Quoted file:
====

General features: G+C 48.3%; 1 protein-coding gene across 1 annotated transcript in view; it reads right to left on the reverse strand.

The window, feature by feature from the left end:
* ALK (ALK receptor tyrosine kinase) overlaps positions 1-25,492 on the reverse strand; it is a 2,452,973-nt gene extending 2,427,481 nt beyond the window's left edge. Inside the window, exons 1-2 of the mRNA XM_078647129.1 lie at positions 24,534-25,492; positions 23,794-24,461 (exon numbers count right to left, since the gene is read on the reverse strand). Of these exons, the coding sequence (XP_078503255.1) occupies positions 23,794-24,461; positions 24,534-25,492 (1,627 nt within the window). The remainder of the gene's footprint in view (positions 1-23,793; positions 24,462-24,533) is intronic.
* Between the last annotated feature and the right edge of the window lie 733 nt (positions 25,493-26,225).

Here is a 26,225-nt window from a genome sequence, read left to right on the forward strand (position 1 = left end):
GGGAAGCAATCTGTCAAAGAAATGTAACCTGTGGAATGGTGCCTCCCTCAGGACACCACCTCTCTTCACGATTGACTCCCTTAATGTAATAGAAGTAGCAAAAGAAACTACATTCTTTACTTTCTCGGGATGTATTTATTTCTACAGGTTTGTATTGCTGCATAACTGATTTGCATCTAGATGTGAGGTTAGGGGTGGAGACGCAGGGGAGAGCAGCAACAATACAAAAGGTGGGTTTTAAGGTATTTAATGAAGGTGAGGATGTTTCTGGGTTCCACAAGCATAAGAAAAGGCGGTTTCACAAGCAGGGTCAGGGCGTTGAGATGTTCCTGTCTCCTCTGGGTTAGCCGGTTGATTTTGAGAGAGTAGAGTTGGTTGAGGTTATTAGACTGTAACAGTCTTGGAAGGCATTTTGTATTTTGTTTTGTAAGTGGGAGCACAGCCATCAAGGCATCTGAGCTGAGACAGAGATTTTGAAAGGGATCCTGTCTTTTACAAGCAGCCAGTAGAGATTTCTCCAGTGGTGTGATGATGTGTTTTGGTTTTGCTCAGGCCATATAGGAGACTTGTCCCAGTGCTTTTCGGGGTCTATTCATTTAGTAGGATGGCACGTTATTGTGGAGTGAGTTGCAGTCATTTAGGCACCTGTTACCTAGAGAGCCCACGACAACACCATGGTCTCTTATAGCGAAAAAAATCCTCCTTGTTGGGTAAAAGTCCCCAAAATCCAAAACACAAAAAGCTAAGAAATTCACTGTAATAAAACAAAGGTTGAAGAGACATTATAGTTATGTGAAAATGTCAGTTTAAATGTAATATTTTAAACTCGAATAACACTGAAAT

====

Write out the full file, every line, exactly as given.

General features: G+C 48.3%; 1 protein-coding gene across 1 annotated transcript in view; it reads right to left on the reverse strand.

The window, feature by feature from the left end:
* ALK (ALK receptor tyrosine kinase) overlaps positions 1-25,492 on the reverse strand; it is a 2,452,973-nt gene extending 2,427,481 nt beyond the window's left edge. Inside the window, exons 1-2 of the mRNA XM_078647129.1 lie at positions 24,534-25,492; positions 23,794-24,461 (exon numbers count right to left, since the gene is read on the reverse strand). Of these exons, the coding sequence (XP_078503255.1) occupies positions 23,794-24,461; positions 24,534-25,492 (1,627 nt within the window). The remainder of the gene's footprint in view (positions 1-23,793; positions 24,462-24,533) is intronic.
* Between the last annotated feature and the right edge of the window lie 733 nt (positions 25,493-26,225).

Here is a 26,225-nt window from a genome sequence, read left to right on the forward strand (position 1 = left end):
GGGAAGCAATCTGTCAAAGAAATGTAACCTGTGGAATGGTGCCTCCCTCAGGACACCACCTCTCTTCACGATTGACTCCCTTAATGTAATAGAAGTAGCAAAAGAAACTACATTCTTTACTTTCTCGGGATGTATTTATTTCTACAGGTTTGTATTGCTGCATAACTGATTTGCATCTAGATGTGAGGTTAGGGGTGGAGACGCAGGGGAGAGCAGCAACAATACAAAAGGTGGGTTTTAAGGTATTTAATGAAGGTGAGGATGTTTCTGGGTTCCACAAGCATAAGAAAAGGCGGTTTCACAAGCAGGGTCAGGGCGTTGAGATGTTCCTGTCTCCTCTGGGTTAGCCGGTTGATTTTGAGAGAGTAGAGTTGGTTGAGGTTATTAGACTGTAACAGTCTTGGAAGGCATTTTGTATTTTGTTTTGTAAGTGGGAGCACAGCCATCAAGGCATCTGAGCTGAGACAGAGATTTTGAAAGGGATCCTGTCTTTTACAAGCAGCCAGTAGAGATTTCTCCAGTGGTGTGATGATGTGTTTTGGTTTTGCTCAGGCCATATAGGAGACTTGTCCCAGTGCTTTTCGGGGTCTATTCATTTAGTAGGATGGCACGTTATTGTGGAGTGAGTTGCAGTCATTTAGGCACCTGTTACCTAGAGAGCCCACGACAACACCATGGTCTCTTATAGCGAAAAAAATCCTCCTTGTTGGGTAAAAGTCCCCAAAATCCAAAACACAAAAAGCTAAGAAATTCACTGTAATAAAACAAAGGTTGAAGAGACATTATAGTTATGTGAAAATGTCAGTTTAAATGTAATATTTTAAACTCGAATAACACTGAAAT